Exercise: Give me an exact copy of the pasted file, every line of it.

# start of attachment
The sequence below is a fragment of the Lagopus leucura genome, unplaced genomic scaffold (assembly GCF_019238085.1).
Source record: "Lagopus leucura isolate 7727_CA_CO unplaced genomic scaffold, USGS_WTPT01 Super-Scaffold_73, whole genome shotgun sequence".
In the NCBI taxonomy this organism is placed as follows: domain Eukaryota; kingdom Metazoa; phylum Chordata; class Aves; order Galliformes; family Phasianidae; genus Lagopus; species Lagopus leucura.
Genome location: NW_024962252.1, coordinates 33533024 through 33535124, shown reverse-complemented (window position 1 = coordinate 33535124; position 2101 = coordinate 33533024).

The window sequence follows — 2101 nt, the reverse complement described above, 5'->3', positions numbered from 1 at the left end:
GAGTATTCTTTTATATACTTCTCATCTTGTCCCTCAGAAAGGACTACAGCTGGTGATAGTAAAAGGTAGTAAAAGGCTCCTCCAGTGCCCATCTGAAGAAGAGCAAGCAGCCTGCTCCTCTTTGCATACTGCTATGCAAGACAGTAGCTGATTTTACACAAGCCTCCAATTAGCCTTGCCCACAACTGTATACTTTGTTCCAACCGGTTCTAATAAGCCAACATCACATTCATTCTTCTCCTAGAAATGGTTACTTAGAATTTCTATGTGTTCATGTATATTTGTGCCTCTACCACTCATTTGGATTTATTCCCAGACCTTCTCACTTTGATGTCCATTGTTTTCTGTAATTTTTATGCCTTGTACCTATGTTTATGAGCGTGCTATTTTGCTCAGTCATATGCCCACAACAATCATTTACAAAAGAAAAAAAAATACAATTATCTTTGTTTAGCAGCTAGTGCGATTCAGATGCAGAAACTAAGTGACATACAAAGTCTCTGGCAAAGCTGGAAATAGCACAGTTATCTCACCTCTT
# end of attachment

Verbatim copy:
The sequence below is a fragment of the Lagopus leucura genome, unplaced genomic scaffold (assembly GCF_019238085.1).
Source record: "Lagopus leucura isolate 7727_CA_CO unplaced genomic scaffold, USGS_WTPT01 Super-Scaffold_73, whole genome shotgun sequence".
In the NCBI taxonomy this organism is placed as follows: domain Eukaryota; kingdom Metazoa; phylum Chordata; class Aves; order Galliformes; family Phasianidae; genus Lagopus; species Lagopus leucura.
Genome location: NW_024962252.1, coordinates 33533024 through 33535124, shown reverse-complemented (window position 1 = coordinate 33535124; position 2101 = coordinate 33533024).

The window sequence follows — 2101 nt, the reverse complement described above, 5'->3', positions numbered from 1 at the left end:
GAGTATTCTTTTATATACTTCTCATCTTGTCCCTCAGAAAGGACTACAGCTGGTGATAGTAAAAGGTAGTAAAAGGCTCCTCCAGTGCCCATCTGAAGAAGAGCAAGCAGCCTGCTCCTCTTTGCATACTGCTATGCAAGACAGTAGCTGATTTTACACAAGCCTCCAATTAGCCTTGCCCACAACTGTATACTTTGTTCCAACCGGTTCTAATAAGCCAACATCACATTCATTCTTCTCCTAGAAATGGTTACTTAGAATTTCTATGTGTTCATGTATATTTGTGCCTCTACCACTCATTTGGATTTATTCCCAGACCTTCTCACTTTGATGTCCATTGTTTTCTGTAATTTTTATGCCTTGTACCTATGTTTATGAGCGTGCTATTTTGCTCAGTCATATGCCCACAACAATCATTTACAAAAGAAAAAAAAATACAATTATCTTTGTTTAGCAGCTAGTGCGATTCAGATGCAGAAACTAAGTGACATACAAAGTCTCTGGCAAAGCTGGAAATAGCACAGTTATCTCACCTCTT